Saturday, January 31, 2015

OOPS!! Stuff Happens!

Well, it was bound to happen sometime.  How did I know?  Because it happens to everyone at some time or another.

You get this far into a project and realize you have to scrap the whole thing because you miscounted.

I'll be honest.  I noticed it a few rows ago, but there was that little part of my brain that tried to convince me "It'll work itself out eventually."  Uh ... no, it doesn't.

So what happened here?

At the very beginning, after I made the initial "ch 6 and join",  I miscounted.  Instead of starting row 2 (yes, it goes all the way back to row 2!), with 16 total dc's, I ended up with 17.  That resulted in me creating 17 of those "spokes" instead of 16.  That extra spoke gave me my little tunnel that you see in the photo. That one single extra dc in the original circle caused all of this trouble.

Why did it take me so long to notice?  Familiarity.  I make this same pattern so often (see my earlier blogs on making bowls using this pattern) that I no longer need to look at the pattern.  I just happily crochet away, almost absent-mindedly, while watching television and before I know it, I have an extra spoke that just won't fit into the design of the circle.

So as soon as I post this, I'll be spending some quiet time unraveling this so I can start over.

Lesson learned!  No matter how familiar you are with your favorite patterns, it is a good idea to to stop and then to count your stitches and make sure you are still on track!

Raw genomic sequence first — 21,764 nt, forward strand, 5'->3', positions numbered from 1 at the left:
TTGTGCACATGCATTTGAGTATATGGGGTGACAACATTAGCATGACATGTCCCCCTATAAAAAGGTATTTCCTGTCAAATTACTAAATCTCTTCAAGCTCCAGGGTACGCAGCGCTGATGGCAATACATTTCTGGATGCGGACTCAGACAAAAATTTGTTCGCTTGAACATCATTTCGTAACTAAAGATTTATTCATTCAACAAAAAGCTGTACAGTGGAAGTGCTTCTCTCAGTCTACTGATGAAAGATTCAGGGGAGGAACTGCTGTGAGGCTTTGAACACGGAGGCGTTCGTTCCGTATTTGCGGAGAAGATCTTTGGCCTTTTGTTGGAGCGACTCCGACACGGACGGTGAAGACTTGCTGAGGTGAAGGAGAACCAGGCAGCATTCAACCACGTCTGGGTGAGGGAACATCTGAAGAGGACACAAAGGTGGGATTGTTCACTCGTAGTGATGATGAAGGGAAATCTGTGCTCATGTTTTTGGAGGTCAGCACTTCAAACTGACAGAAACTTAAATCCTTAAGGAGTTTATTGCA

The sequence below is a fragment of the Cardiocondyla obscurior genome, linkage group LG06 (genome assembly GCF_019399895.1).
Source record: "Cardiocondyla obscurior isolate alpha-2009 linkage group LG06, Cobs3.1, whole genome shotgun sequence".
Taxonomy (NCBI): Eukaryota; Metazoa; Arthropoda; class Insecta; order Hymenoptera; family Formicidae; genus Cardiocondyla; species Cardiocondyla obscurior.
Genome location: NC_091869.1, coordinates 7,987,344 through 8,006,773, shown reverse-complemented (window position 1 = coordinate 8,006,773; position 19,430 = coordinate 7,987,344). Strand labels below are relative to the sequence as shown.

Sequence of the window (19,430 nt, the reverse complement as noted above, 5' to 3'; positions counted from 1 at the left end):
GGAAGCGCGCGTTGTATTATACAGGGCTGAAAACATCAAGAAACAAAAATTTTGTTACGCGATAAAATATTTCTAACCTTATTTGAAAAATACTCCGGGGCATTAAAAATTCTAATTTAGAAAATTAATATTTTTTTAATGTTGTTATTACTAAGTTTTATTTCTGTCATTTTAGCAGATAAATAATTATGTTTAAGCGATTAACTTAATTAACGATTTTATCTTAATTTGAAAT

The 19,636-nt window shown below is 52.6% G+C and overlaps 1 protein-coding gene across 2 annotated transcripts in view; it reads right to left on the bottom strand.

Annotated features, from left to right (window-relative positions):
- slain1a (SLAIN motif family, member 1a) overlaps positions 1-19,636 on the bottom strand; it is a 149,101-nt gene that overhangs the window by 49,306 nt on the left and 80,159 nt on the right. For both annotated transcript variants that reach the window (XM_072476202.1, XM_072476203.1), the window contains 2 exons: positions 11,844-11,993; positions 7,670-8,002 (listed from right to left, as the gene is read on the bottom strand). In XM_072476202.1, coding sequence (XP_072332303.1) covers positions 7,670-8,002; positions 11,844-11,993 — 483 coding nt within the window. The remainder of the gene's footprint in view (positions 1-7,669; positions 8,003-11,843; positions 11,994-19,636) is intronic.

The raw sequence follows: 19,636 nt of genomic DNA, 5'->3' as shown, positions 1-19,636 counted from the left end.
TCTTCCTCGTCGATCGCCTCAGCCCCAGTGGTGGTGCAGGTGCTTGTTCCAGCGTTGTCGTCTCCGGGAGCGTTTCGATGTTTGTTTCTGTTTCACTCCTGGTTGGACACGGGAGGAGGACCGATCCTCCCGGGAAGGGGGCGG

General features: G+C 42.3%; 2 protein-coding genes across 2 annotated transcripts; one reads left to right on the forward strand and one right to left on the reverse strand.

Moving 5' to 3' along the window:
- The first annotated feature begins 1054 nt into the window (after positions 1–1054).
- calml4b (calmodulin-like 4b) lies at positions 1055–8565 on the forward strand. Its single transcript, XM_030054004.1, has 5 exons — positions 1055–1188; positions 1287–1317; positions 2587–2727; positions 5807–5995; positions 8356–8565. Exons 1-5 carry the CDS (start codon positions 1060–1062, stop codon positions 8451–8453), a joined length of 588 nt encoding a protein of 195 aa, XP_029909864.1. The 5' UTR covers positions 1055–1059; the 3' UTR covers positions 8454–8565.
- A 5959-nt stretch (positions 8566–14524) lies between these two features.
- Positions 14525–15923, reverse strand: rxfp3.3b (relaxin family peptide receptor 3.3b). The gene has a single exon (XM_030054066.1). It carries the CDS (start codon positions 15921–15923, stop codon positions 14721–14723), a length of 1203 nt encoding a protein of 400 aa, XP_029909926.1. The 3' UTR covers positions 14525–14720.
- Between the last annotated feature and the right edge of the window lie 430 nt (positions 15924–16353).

Saturday, January 24, 2015


Another first for me!  My very first crocheted stuffed doll!

I love Elmo.  I think I'm pretty safe in saying my kids love Elmo, too. So with some extra red yarn laying around, I decided to try to make my granddaughter an Elmo doll.

I found the pattern on "Maggie Makes Stuff" blog.  CLICK HERE to get to Maggie's blog for the pattern.

It was an easy work-up.  I spent maybe two evenings making Elmo body parts, then a quick evening of sewing them together.

The funniest part of the process was seeing Elmo body parts laying on my bed and my tables!!!

Head and body with mouth attached

Making the mouth looks like it would be confusing but follow the directions and you'll be fine.  I used red yarn to sew the mouth in place.  You can see the difference in the look this makes by comparing my Elmo's mouth and Maggie's Elmo mouth.

When I got to rows 24-25, where the directions say "inc 4 times evenly", I didn't worry about counting the stitches.  I just pressed the work together to find the "4 corners".  Think of it as finding the 12-3-6-9 positions on a clock.

In the photo, my thumb would be 6 o'clock, making the needle position 12 o'clock.  The two points on each side then become 3 and 9 o'clock.  And I have the 4 points where I would do the increase.

As I crocheted the legs and arms, the tiny cylinder shapes were a slight challenge to my older fingers but I found if I stuffed them with cotton balls as I worked, that made it much easier on me. 

It sure was fun to start putting him together and watch him actually start to look like an Elmo!!

But of course the final reward to all of this work is seeing him being hugged and loved by my granddaughter, Miss Marci!!  Marci's mom posted on facebook, "She required Elmo to join us on our trip to Target today, and that was the first time she HAD to bring a stuffy.  I couldn't even trick her into leaving it in the car."

And that, my friends, is the sole reason we all do this!!

Sunday, January 11, 2015

Crocheted Bowls

No matter how many years I have under my belt in the crochet world, it is always fun to try something new.  Here's a first for me: Shaped crocheted bowls.

Start with a basic doily pattern. I like the one used in this blog article (,  The reason I like it is that is works up pretty quick, it has nice open spaces but is solid enough to function as a bowl without most things falling through the traditional doily loops.